Clear your email inbox out every day.
I am amazed at how many people leave emails sitting in their inbox forever. They never create folders or trash them. Do one or the other after reading each email. If answering the email will take longer than the amount of time you have right now, flag it but don’t just leave it sitting there until next month or the next year. I personally looked at an inbox today that had emails dating back for at least a couple of years if not more. How would you ever remember which ones you needed to do something with if you keep them all in the inbox? Move them out of the inbox, somehow, somewhere else.
Create a one or two-week meal plan with all ingredients in a premade shopping list. If you are an extremely busy person like me, this will eliminate you having to spend so much time thinking about what to feed the family or yourself every day. Sure…it will take a little bit of extra effort up front but most of us tend to be creatures of habit so just make a list of your favorite and easiest meals. It will surely become a habit before you know it.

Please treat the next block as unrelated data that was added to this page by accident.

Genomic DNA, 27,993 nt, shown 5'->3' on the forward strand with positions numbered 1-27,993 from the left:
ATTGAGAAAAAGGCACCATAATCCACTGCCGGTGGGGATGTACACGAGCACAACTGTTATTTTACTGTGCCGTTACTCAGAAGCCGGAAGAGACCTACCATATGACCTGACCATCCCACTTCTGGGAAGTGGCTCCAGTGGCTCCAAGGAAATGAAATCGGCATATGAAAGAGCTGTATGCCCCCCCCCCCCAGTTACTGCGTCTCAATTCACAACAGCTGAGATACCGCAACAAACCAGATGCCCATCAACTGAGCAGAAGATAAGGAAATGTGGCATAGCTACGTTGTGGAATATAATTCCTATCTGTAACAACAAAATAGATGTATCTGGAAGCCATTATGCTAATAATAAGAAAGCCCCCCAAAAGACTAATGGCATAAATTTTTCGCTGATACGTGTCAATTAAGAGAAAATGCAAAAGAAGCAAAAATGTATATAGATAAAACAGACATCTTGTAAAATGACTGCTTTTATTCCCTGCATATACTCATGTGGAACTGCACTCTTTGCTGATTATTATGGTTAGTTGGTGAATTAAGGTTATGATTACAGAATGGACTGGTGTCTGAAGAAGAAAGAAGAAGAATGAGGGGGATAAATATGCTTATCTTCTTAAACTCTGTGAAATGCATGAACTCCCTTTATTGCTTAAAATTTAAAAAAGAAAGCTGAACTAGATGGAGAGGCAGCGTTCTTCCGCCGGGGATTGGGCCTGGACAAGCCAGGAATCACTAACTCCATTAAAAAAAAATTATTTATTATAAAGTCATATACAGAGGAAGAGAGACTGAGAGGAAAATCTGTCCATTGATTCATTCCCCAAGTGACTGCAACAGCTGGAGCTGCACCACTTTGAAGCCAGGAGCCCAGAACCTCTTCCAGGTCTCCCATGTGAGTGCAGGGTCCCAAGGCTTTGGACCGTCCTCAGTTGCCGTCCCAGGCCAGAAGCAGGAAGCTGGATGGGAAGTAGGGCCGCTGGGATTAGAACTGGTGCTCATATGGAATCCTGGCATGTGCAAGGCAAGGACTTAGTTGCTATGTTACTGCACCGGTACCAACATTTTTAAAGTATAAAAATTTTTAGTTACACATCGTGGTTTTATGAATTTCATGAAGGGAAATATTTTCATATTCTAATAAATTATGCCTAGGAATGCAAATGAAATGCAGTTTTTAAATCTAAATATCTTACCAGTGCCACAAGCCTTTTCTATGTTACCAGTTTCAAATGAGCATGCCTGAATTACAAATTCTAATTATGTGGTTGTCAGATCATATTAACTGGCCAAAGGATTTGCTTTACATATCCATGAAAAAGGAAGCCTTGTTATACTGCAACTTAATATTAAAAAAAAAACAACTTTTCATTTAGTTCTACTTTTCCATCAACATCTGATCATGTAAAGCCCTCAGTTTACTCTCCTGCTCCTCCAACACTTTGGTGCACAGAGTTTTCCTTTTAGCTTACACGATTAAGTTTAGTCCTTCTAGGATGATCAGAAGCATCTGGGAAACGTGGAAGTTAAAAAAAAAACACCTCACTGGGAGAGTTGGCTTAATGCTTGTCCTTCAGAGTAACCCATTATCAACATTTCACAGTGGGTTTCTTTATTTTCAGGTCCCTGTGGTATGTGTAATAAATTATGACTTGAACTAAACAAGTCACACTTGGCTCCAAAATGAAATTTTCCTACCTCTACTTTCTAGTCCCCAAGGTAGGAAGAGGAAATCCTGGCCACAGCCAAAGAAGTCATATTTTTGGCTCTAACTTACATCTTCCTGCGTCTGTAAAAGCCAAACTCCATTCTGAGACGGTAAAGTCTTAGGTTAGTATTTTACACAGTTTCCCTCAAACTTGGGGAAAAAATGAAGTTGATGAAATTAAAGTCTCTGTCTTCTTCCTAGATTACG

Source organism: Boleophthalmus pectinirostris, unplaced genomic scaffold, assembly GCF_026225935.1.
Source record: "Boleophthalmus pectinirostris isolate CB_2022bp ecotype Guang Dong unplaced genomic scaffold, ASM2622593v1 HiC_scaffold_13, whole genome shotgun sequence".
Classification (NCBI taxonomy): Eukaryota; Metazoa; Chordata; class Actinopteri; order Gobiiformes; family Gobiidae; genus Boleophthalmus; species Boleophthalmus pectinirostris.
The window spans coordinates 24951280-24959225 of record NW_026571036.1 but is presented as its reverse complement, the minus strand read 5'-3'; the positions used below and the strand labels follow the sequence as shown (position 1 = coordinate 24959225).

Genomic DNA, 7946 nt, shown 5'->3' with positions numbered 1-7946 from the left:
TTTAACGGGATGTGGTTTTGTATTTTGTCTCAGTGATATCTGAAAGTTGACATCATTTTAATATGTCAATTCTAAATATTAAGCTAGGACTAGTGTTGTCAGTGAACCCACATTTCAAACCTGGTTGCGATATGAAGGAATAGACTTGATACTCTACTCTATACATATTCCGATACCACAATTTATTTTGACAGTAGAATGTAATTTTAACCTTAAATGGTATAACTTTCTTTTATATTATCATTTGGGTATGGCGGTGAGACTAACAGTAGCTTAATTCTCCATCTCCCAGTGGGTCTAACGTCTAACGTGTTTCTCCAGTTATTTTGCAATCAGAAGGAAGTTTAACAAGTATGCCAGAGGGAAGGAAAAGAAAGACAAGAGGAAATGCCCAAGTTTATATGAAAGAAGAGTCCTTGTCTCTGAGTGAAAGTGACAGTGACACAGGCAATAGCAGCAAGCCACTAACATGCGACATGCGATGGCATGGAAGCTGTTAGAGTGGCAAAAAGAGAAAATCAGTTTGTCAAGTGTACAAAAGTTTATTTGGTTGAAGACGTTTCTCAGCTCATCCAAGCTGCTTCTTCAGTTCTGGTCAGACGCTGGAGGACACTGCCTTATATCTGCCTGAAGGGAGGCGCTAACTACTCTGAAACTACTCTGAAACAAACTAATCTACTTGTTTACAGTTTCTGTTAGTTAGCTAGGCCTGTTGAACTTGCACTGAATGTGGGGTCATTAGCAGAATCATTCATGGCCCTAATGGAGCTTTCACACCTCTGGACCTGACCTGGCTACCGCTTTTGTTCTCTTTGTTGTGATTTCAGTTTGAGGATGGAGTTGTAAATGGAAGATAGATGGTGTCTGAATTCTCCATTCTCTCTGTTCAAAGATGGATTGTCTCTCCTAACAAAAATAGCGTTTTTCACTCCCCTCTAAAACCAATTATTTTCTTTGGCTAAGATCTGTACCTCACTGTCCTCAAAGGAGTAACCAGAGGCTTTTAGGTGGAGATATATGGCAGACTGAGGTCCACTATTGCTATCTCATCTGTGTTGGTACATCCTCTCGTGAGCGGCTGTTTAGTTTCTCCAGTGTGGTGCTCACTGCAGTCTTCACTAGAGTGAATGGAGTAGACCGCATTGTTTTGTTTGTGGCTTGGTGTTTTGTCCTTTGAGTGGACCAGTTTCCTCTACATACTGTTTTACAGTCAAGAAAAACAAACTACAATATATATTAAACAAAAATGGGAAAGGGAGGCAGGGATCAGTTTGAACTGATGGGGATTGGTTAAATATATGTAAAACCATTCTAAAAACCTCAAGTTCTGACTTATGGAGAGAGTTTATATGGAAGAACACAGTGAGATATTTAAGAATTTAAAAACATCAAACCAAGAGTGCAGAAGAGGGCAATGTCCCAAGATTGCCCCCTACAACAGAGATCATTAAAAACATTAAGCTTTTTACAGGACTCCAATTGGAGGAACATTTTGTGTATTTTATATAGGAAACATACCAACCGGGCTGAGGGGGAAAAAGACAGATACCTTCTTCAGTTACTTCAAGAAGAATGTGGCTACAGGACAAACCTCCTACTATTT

Simplify your wardrobe.
If you are like me, you might like to go on random shopping trips where you buy random pieces of clothing, just because they are on sale or it looks cute. But then a year or two later, you realize that shirt, pair of pants or scarf has been hanging there all that time with the tag still on it…all because you didn’t have anything to really go with it. Don’t do that to yourself or your wallet…just a huge waste of money and time spent looking at it, thinking about it or not fitting into it. If you haven’t worn something in two years, it is time to either buy something to go with it, sell it or donate it. Don’t let it just overwhelm your closet space. And the next time you go shopping without a true purpose in mind, please make sure that you go ahead and buy an entire outfit or don’t buy that piece at all, especially if you have nothing else in your closet to go with it.